It’s always tough to get students to focus during Thanksgiving week — they’ve already got their minds on the holiday. So why not indulge them (within reason)? Since they’re already thinking about Thanksgiving dinner, give them a lesson that touches on the topic in a way that helps them picture the very first Thanksgiving more accurately.
Don’t worry — we’ve taken the work out of the holiday lesson planning for you. We’ve created a video for you to download and show in class and additional materials you can print and share with students to help them understand the changes the holiday has undergone and why. Take a look:
This assignment would work best for middle and high school social studies classes.
For more advanced classes, have students analyze the two primary source documents related to the Thanksgiving feast, which you can find at the Pilgrim Hall Museum website, both in original and modern English versions.
Do Now/Anticipatory Set:
Have students respond to question “What will you have for Thanksgiving dinner on Thursday?”
Ask students to write responses to Anticipatory Set on the board. Briefly discuss what constitutes a “typical” Thanksgiving dinner, but give students opportunities to describe dishes that are unique to their families (or let students who do not celebrate share that fact).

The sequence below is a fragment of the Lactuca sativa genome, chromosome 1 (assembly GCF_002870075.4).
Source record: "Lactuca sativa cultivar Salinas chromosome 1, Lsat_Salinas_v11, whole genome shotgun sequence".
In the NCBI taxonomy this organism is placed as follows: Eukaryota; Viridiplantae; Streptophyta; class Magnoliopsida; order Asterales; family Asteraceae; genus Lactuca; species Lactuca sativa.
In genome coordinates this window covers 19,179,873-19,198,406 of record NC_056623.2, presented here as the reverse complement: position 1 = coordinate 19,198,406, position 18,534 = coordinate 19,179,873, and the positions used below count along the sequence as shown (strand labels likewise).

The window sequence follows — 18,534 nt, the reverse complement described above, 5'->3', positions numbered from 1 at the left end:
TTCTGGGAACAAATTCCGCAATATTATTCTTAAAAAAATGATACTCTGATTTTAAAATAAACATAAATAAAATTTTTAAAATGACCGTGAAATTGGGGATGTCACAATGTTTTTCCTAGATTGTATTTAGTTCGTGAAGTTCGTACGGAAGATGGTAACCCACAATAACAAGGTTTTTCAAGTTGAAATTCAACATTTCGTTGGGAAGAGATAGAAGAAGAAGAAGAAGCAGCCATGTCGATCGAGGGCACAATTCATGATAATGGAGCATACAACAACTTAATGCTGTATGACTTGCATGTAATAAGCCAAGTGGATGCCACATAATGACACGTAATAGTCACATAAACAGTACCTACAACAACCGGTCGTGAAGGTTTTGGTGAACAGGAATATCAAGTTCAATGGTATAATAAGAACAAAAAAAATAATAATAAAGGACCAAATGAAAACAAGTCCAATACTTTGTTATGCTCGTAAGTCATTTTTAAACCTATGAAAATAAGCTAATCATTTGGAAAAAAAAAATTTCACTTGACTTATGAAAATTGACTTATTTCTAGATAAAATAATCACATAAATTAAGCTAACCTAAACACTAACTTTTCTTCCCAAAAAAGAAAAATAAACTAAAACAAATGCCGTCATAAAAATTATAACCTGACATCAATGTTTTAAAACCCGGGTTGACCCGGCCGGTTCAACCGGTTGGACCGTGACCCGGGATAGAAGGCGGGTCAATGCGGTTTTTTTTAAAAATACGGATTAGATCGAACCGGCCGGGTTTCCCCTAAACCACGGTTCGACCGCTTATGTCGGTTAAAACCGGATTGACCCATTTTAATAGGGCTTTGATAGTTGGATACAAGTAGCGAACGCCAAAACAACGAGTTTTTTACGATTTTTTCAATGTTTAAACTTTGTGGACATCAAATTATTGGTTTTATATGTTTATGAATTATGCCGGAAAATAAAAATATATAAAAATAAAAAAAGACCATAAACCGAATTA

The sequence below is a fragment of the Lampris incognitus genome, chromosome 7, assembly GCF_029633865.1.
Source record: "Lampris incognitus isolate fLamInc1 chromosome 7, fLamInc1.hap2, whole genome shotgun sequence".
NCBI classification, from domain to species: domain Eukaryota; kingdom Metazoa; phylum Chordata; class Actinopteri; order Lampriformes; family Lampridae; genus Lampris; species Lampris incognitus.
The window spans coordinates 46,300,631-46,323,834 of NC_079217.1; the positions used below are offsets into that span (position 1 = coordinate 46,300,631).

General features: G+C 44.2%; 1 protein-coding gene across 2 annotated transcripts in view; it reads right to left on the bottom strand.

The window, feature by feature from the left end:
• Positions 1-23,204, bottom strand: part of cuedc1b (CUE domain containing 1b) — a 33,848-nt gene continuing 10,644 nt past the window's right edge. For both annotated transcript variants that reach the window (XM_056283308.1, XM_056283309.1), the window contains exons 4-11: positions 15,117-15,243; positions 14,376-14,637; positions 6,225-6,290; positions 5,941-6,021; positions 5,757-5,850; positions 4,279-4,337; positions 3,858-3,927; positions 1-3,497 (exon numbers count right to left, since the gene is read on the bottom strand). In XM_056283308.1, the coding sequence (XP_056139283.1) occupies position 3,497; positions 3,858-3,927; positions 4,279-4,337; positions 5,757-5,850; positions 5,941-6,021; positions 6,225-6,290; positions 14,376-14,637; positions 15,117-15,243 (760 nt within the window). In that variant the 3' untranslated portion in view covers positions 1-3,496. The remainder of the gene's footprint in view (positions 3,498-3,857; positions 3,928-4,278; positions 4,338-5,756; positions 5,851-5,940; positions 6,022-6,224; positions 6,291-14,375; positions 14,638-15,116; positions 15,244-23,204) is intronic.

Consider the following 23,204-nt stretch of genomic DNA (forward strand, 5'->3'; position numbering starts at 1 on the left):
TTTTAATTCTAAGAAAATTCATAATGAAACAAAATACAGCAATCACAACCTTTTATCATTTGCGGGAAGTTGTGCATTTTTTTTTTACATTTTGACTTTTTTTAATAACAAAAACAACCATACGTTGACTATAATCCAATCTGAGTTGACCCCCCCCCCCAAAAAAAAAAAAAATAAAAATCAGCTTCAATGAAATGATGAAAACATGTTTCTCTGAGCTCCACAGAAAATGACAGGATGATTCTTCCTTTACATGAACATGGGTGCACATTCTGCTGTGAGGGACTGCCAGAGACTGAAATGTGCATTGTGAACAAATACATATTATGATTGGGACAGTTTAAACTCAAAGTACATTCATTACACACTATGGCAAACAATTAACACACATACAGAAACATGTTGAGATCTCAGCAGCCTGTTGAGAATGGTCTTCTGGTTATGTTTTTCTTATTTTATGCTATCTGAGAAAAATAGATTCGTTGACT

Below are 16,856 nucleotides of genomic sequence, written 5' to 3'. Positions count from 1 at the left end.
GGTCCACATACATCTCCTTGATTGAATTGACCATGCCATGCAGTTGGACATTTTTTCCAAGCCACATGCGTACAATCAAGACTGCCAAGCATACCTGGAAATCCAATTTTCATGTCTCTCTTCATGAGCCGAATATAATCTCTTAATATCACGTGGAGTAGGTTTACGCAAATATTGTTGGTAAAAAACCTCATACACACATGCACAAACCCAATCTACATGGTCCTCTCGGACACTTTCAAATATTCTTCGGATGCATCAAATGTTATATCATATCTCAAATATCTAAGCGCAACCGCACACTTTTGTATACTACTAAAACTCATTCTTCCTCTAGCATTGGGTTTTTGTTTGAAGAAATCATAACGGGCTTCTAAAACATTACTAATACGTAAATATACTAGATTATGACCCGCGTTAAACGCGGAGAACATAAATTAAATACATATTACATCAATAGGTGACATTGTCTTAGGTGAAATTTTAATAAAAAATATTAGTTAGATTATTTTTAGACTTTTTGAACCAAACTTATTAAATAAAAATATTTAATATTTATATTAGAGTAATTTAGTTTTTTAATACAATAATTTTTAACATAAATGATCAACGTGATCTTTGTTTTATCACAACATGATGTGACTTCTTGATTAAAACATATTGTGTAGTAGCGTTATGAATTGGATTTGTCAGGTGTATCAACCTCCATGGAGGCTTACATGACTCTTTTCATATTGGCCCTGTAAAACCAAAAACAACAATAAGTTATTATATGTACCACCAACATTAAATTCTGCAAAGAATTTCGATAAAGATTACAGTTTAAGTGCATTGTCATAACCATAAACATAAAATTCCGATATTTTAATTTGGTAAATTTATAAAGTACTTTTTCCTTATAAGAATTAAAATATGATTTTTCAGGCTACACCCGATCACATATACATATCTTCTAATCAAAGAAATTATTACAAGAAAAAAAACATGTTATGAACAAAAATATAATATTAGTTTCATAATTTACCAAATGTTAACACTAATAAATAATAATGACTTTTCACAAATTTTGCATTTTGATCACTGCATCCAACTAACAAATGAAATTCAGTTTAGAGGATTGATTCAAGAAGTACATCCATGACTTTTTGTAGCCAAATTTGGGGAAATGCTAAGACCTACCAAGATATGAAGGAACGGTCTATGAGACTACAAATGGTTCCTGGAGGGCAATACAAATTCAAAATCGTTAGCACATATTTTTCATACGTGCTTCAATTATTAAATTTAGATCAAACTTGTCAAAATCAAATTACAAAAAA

Review the reasons we celebrate Thanksgiving. You can share your own interpretation, or print out our quick review of how Thanksgiving became a national holiday. Mention that because of first-hand accounts, we know much of what the colonists and native Wampanoag tribe would have eaten during the first Thanksgiving.
Show students the video below and ask them for their reactions. You can also download the video, if you’d prefer. Just right click or CTRL click on the video when it pops up to find the option to save it.
Write a short essay describing how our Thanksgiving menu might change in the future. What different foods might make it onto the Thanksgiving menu in 50 years that aren’t common now? Explain your reasoning.
Let students share their ideas for a Thanksgiving dinner of the future with the class. Then collect students’ essays for assessment.
If you’d like to broaden the scope of the assignment, these sites offer interesting resources or articles you can also use in class: